Global Analysis - Annual 2015

Maps and Time Series

Temperature and Precipitation Maps

Temperature Anomalies Time Series

Contents of this Section:

Supplemental Information

Global Temperatures

The State of the Climate November 2015 report noted that in order for 2015 to not become the warmest year in the 136-year period of record, the December global temperature would have to be at least 0.81°C (1.46°F) below the 20th century average—or 0.24°C (0.43°F) colder than the current record low December temperature of 1916. In fact, December 2015 was the warmest month of any month in the period of record, at 1.11°C (2.00°F) higher than the monthly average, breaking the previous all-time record set just two months ago in October 2015 by 0.12°C (0.21°F). This is the first time in the NOAA record that a monthly temperature departure from average exceeded 1°C or reached 2°F and the second widest margin by which an all-time monthly global temperature record has been broken. (February 1998 broke the previous record of March 1990 by 0.13°C / 0.23°F.)

With the contribution of such record warmth at year's end and with 10 months of the year record warm for their respective months, including the last 8 (January was second warmest for January and April was third warmest), the average global temperature across land and ocean surface areas for 2015 was 0.90°C (1.62°F) above the 20th century average of 13.9°C (57.0°F), beating the previous record warmth of 2014 by 0.16°C (0.29°F). This is not only the highest calendar year temperature, but also the highest temperature for any 12-month period on record. The global temperatures in 2015 were strongly influenced by strong El Niño conditions that developed during the year.

The 2015 temperature also marks the largest margin by which an annual temperature record has been broken. Prior to this year, the largest margin occurred in 1998, when the annual temperature surpassed the record set in 1997 by 0.12°C (0.22°F). Incidentally, 1997 and 1998 were the last years in which a similarly strong El Niño was occurring. The annual temperature anomalies for 1997 and 1998 were 0.51°C (0.92°F) and 0.63°C (1.13°F), respectively, above the 20th century average, both well below the 2015 temperature departure.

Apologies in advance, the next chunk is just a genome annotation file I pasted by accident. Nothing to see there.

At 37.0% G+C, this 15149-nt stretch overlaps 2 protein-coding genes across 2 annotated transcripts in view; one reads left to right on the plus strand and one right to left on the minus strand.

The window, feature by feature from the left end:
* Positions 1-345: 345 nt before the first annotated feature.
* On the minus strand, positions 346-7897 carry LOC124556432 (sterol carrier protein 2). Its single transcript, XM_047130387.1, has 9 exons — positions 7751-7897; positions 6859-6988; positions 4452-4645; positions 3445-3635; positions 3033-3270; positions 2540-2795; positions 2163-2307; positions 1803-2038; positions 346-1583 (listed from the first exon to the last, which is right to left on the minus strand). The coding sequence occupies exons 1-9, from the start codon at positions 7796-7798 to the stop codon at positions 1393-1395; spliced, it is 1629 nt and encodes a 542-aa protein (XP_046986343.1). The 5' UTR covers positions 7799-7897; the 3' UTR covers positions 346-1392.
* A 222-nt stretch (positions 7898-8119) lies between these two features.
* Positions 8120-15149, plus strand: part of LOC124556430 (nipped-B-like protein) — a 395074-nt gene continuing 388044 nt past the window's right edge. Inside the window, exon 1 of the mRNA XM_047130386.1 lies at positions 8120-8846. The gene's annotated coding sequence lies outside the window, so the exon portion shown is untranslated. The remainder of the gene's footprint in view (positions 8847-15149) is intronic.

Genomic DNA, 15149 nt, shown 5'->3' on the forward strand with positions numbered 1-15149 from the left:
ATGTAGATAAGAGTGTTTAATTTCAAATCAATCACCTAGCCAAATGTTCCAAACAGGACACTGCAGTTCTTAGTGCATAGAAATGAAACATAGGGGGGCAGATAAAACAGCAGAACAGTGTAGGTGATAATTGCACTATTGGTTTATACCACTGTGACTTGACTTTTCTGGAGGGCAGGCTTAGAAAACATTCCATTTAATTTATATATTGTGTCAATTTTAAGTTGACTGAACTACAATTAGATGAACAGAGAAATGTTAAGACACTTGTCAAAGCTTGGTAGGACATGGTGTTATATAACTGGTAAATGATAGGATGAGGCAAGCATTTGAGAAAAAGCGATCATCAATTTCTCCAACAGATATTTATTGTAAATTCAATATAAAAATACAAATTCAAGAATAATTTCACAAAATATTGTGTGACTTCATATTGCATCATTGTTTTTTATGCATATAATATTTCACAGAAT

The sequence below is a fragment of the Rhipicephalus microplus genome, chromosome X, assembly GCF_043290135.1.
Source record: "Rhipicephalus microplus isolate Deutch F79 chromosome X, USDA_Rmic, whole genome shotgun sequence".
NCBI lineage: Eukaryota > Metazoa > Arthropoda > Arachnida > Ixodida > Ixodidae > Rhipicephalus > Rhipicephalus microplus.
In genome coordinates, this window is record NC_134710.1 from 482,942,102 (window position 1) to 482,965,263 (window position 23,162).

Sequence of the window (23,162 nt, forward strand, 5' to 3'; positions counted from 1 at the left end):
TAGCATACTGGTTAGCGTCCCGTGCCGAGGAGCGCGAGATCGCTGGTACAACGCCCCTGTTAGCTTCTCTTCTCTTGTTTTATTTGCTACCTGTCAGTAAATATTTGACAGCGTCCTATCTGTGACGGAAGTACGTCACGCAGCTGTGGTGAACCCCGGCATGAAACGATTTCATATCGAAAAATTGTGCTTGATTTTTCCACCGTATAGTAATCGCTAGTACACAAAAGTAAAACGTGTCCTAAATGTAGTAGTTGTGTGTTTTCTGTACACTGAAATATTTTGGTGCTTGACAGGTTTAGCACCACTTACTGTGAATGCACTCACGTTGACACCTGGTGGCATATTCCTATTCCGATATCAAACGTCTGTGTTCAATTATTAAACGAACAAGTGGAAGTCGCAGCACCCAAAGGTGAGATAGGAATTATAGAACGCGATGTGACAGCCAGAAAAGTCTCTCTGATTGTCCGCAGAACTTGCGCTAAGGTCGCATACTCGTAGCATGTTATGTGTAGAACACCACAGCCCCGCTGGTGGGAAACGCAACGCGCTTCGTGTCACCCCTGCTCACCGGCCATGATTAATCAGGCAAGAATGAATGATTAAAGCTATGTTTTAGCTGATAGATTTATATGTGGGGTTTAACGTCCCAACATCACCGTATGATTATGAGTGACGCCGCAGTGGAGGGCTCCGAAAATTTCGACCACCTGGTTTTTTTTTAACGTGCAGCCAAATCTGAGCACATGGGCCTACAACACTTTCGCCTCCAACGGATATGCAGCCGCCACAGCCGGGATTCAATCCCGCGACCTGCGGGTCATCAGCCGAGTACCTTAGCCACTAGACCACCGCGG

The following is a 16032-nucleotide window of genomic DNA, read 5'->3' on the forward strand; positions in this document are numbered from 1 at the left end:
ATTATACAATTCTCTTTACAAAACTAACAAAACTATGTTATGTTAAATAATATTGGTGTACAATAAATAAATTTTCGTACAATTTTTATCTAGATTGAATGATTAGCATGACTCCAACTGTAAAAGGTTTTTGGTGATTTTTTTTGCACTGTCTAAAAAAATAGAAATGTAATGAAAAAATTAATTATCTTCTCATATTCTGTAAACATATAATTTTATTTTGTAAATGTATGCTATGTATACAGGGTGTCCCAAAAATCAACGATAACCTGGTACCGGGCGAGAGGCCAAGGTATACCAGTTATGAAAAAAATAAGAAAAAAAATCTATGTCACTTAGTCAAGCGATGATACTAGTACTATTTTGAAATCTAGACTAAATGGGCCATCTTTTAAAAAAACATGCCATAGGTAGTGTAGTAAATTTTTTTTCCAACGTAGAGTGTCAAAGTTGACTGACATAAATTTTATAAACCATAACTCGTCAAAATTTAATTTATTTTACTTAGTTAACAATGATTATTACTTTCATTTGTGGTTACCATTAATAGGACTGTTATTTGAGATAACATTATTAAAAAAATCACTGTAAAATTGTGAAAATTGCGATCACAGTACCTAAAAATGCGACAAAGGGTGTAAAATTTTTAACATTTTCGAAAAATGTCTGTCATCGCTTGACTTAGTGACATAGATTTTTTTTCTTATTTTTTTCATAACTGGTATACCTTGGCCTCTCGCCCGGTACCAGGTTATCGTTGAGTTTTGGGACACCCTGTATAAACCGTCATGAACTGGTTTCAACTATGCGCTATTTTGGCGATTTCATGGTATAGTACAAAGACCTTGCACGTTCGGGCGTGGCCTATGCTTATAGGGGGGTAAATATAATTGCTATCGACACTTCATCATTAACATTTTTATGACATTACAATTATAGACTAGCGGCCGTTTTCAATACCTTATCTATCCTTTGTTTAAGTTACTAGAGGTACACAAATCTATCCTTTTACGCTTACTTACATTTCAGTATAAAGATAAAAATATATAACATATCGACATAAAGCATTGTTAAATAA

This marks the fourth time in the 21st century a new record high annual temperature has been set (along with 2005, 2010, and 2014) and also marks the 39th consecutive year (since 1977) that the annual temperature has been above the 20th century average. To date, including 2015, 15 of the 16 warmest years on record have occurred during the 21st century. 1998 is currently tied with 2009 as the sixth warmest year on record.

Overall, the global annual temperature has increased at an average rate of 0.07°C (0.13°F) per decade since 1880 and at an average rate of 0.17°C (0.31°F) per decade since 1970.

Sixteen Warmest Years (1880–2015)

The following table lists the global combined land and ocean annually-averaged temperature rank and anomaly for each of the 16 (two tied at #15) warmest years on record.

1 = Warmest
Period of Record: 1880–2015
Year Anomaly °C Anomaly °F
1 2015 0.90 1.62
2 2014 0.74 1.33
3 2010 0.70 1.26
4 2013 0.66 1.19
5 2005 0.65 1.17
6 (tie) 1998 0.63 1.13
6 (tie) 2009 0.63 1.13
8 2012 0.62 1.12
9 (tie) 2003 0.61 1.10
9 (tie) 2006 0.61 1.10
9 (tie) 2007 0.61 1.10
12 2002 0.60 1.08
13 (tie) 2004 0.57 1.03
13 (tie) 2011 0.57 1.03
15 (tie) 2001 0.54 0.97
15 (tie) 2008 0.54 0.97

Much of the record warmth for the globe can be attributed to record warmth in the global oceans. The annually-averaged temperature for ocean surfaces around the world was 0.74°C (1.33°F) higher than the 20th century average, easily breaking the previous record of 2014 by 0.11°C (0.20°F). Ocean temperatures for the year started with the first three months each third warmest for their respective months, followed by record high monthly temperatures for the remainder of the year as one of the stongest El Niños in the historical record evolved.

Prior to 2015, the highest monthly anomaly on record for the global oceans was 0.74°C (1.33°F) above the 20th century average, occurring just last year in September 2014. This all-time monthly record was broken in August 2015 (+0.78°C / +1.40°F), then broken again in September (+0.83°C / +1.49°F), and then broken once more in October (0.86°C / 1.55°F)—making three all-time new monthly high global ocean temperature records set in a single calendar year. [Three all-time records (at the time) were also broken in 2014.] In 2015, the last four months of the year were more than 0.80°C higher than their respective average, the first instances in which this monthly-average threshold has been crossed.